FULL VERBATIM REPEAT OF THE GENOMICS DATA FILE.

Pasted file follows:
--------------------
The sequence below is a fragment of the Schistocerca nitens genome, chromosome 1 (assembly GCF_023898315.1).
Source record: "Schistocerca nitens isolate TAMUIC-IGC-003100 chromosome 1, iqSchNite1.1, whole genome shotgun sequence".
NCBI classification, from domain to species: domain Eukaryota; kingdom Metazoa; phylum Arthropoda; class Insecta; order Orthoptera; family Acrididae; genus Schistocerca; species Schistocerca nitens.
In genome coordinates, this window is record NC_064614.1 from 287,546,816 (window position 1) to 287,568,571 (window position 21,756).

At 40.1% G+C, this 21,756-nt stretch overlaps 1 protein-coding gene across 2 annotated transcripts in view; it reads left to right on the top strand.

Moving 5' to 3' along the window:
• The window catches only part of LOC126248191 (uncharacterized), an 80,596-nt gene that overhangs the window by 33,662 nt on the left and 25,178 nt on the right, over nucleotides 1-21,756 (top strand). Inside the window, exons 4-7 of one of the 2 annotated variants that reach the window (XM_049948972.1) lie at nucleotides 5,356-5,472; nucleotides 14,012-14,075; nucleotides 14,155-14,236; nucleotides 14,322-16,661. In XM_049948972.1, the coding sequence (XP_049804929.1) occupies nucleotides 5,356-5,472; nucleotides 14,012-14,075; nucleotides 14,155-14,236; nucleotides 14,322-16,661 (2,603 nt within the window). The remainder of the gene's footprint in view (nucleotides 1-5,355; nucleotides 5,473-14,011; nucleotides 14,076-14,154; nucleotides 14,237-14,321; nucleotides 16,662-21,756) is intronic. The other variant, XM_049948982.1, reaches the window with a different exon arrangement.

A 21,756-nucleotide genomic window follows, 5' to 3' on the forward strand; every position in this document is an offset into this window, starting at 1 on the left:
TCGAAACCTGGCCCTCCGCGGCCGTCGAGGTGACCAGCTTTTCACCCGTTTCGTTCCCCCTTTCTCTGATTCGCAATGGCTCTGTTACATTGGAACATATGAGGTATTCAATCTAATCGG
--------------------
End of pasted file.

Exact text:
The sequence below is a fragment of the Schistocerca nitens genome, chromosome 1 (assembly GCF_023898315.1).
Source record: "Schistocerca nitens isolate TAMUIC-IGC-003100 chromosome 1, iqSchNite1.1, whole genome shotgun sequence".
NCBI classification, from domain to species: domain Eukaryota; kingdom Metazoa; phylum Arthropoda; class Insecta; order Orthoptera; family Acrididae; genus Schistocerca; species Schistocerca nitens.
In genome coordinates, this window is record NC_064614.1 from 287,546,816 (window position 1) to 287,568,571 (window position 21,756).

At 40.1% G+C, this 21,756-nt stretch overlaps 1 protein-coding gene across 2 annotated transcripts in view; it reads left to right on the top strand.

Moving 5' to 3' along the window:
• The window catches only part of LOC126248191 (uncharacterized), an 80,596-nt gene that overhangs the window by 33,662 nt on the left and 25,178 nt on the right, over nucleotides 1-21,756 (top strand). Inside the window, exons 4-7 of one of the 2 annotated variants that reach the window (XM_049948972.1) lie at nucleotides 5,356-5,472; nucleotides 14,012-14,075; nucleotides 14,155-14,236; nucleotides 14,322-16,661. In XM_049948972.1, the coding sequence (XP_049804929.1) occupies nucleotides 5,356-5,472; nucleotides 14,012-14,075; nucleotides 14,155-14,236; nucleotides 14,322-16,661 (2,603 nt within the window). The remainder of the gene's footprint in view (nucleotides 1-5,355; nucleotides 5,473-14,011; nucleotides 14,076-14,154; nucleotides 14,237-14,321; nucleotides 16,662-21,756) is intronic. The other variant, XM_049948982.1, reaches the window with a different exon arrangement.

A 21,756-nucleotide genomic window follows, 5' to 3' on the forward strand; every position in this document is an offset into this window, starting at 1 on the left:
TCGAAACCTGGCCCTCCGCGGCCGTCGAGGTGACCAGCTTTTCACCCGTTTCGTTCCCCCTTTCTCTGATTCGCAATGGCTCTGTTACATTGGAACATATGAGGTATTCAATCTAATCGG